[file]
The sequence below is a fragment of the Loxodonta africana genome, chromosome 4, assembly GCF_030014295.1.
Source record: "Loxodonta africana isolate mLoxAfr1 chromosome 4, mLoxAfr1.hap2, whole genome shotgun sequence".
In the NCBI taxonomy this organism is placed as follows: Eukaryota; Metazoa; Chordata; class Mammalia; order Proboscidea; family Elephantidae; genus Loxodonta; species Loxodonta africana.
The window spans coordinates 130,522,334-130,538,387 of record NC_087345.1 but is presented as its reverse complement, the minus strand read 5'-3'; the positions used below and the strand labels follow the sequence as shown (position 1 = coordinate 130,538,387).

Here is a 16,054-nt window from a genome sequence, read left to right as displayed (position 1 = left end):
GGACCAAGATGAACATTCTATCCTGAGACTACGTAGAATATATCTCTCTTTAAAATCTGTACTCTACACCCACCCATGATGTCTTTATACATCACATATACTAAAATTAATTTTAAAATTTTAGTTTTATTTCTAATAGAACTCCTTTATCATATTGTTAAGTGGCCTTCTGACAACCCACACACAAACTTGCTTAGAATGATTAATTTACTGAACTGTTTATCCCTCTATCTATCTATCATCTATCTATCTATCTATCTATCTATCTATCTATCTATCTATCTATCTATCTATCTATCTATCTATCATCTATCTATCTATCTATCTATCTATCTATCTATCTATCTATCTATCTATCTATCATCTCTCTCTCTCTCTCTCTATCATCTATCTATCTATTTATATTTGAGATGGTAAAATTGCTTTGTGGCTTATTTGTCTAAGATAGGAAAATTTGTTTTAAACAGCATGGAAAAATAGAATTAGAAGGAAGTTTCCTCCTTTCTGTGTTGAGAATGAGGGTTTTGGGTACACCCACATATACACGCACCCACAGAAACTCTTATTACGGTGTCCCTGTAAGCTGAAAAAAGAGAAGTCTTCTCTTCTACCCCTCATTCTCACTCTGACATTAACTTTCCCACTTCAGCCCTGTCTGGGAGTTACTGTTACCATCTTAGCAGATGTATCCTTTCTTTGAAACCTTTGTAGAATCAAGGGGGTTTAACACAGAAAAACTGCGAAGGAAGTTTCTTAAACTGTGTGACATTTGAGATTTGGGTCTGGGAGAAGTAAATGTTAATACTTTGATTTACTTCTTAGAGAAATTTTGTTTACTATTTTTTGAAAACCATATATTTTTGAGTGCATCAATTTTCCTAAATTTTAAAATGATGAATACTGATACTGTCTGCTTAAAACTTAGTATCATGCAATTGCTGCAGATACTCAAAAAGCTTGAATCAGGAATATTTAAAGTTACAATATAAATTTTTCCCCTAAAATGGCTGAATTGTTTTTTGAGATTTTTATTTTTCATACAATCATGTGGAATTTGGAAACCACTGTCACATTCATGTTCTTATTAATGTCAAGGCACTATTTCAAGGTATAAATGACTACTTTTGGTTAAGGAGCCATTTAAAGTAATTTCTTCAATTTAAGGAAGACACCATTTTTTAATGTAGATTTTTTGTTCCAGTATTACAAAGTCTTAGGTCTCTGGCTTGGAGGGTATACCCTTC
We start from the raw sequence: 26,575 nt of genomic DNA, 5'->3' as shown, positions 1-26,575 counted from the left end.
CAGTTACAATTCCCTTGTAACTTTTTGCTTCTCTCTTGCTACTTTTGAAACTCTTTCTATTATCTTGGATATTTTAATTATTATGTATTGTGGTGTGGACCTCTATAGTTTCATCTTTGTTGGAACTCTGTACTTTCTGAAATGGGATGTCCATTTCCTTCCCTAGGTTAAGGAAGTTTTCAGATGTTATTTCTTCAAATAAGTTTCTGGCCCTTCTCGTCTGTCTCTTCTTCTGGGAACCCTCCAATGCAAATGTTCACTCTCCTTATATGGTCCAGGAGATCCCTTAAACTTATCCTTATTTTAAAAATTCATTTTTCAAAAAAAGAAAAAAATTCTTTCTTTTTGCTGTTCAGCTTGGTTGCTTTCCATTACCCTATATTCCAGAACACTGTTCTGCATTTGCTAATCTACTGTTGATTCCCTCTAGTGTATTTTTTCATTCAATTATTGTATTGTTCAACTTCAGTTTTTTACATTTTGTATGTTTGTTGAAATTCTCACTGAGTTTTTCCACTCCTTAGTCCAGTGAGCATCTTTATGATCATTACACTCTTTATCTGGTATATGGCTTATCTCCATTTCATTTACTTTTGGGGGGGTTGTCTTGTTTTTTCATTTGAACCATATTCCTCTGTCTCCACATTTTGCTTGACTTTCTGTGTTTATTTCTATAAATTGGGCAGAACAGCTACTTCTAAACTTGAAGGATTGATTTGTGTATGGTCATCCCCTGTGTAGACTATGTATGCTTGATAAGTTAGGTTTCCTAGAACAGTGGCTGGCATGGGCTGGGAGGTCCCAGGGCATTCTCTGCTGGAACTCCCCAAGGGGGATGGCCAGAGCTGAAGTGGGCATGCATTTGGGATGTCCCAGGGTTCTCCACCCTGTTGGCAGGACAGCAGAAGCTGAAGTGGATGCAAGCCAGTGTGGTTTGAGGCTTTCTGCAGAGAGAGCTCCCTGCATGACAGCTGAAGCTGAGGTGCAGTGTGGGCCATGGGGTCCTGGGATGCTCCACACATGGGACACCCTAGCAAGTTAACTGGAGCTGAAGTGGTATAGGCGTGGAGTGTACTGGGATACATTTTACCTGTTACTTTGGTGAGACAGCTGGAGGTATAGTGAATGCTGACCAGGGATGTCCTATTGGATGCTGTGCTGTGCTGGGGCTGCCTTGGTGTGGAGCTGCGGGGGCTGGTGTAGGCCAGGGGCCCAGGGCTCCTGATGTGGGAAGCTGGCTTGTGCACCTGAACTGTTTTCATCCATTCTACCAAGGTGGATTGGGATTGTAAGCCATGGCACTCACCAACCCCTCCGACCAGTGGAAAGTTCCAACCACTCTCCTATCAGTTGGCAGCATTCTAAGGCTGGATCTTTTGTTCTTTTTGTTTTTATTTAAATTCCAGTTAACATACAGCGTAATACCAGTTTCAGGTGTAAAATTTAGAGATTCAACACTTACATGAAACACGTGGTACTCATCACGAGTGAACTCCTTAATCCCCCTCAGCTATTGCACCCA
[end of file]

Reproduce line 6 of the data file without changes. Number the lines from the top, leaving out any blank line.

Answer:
GGACCAAGATGAACATTCTATCCTGAGACTACGTAGAATATATCTCTCTTTAAAATCTGTACTCTACACCCACCCATGATGTCTTTATACATCACATATACTAAAATTAATTTTAAAATTTTAGTTTTATTTCTAATAGAACTCCTTTATCATATTGTTAAGTGGCCTTCTGACAACCCACACACAAACTTGCTTAGAATGATTAATTTACTGAACTGTTTATCCCTCTATCTATCTATCATCTATCTATCTATCTATCTATCTATCTATCTATCTATCTATCTATCTATCTATCTATCTATCTATCATCTATCTATCTATCTATCTATCTATCTATCTATCTATCTATCTATCTATCTATCATCTCTCTCTCTCTCTCTCTATCATCTATCTATCTATTTATATTTGAGATGGTAAAATTGCTTTGTGGCTTATTTGTCTAAGATAGGAAAATTTGTTTTAAACAGCATGGAAAAATAGAATTAGAAGGAAGTTTCCTCCTTTCTGTGTTGAGAATGAGGGTTTTGGGTACACCCACATATACACGCACCCACAGAAACTCTTATTACGGTGTCCCTGTAAGCTGAAAAAAGAGAAGTCTTCTCTTCTACCCCTCATTCTCACTCTGACATTAACTTTCCCACTTCAGCCCTGTCTGGGAGTTACTGTTACCATCTTAGCAGATGTATCCTTTCTTTGAAACCTTTGTAGAATCAAGGGGGTTTAACACAGAAAAACTGCGAAGGAAGTTTCTTAAACTGTGTGACATTTGAGATTTGGGTCTGGGAGAAGTAAATGTTAATACTTTGATTTACTTCTTAGAGAAATTTTGTTTACTATTTTTTGAAAACCATATATTTTTGAGTGCATCAATTTTCCTAAATTTTAAAATGATGAATACTGATACTGTCTGCTTAAAACTTAGTATCATGCAATTGCTGCAGATACTCAAAAAGCTTGAATCAGGAATATTTAAAGTTACAATATAAATTTTTCCCCTAAAATGGCTGAATTGTTTTTTGAGATTTTTATTTTTCATACAATCATGTGGAATTTGGAAACCACTGTCACATTCATGTTCTTATTAATGTCAAGGCACTATTTCAAGGTATAAATGACTACTTTTGGTTAAGGAGCCATTTAAAGTAATTTCTTCAATTTAAGGAAGACACCATTTTTTAATGTAGATTTTTTGTTCCAGTATTACAAAGTCTTAGGTCTCTGGCTTGGAGGGTATACCCTTC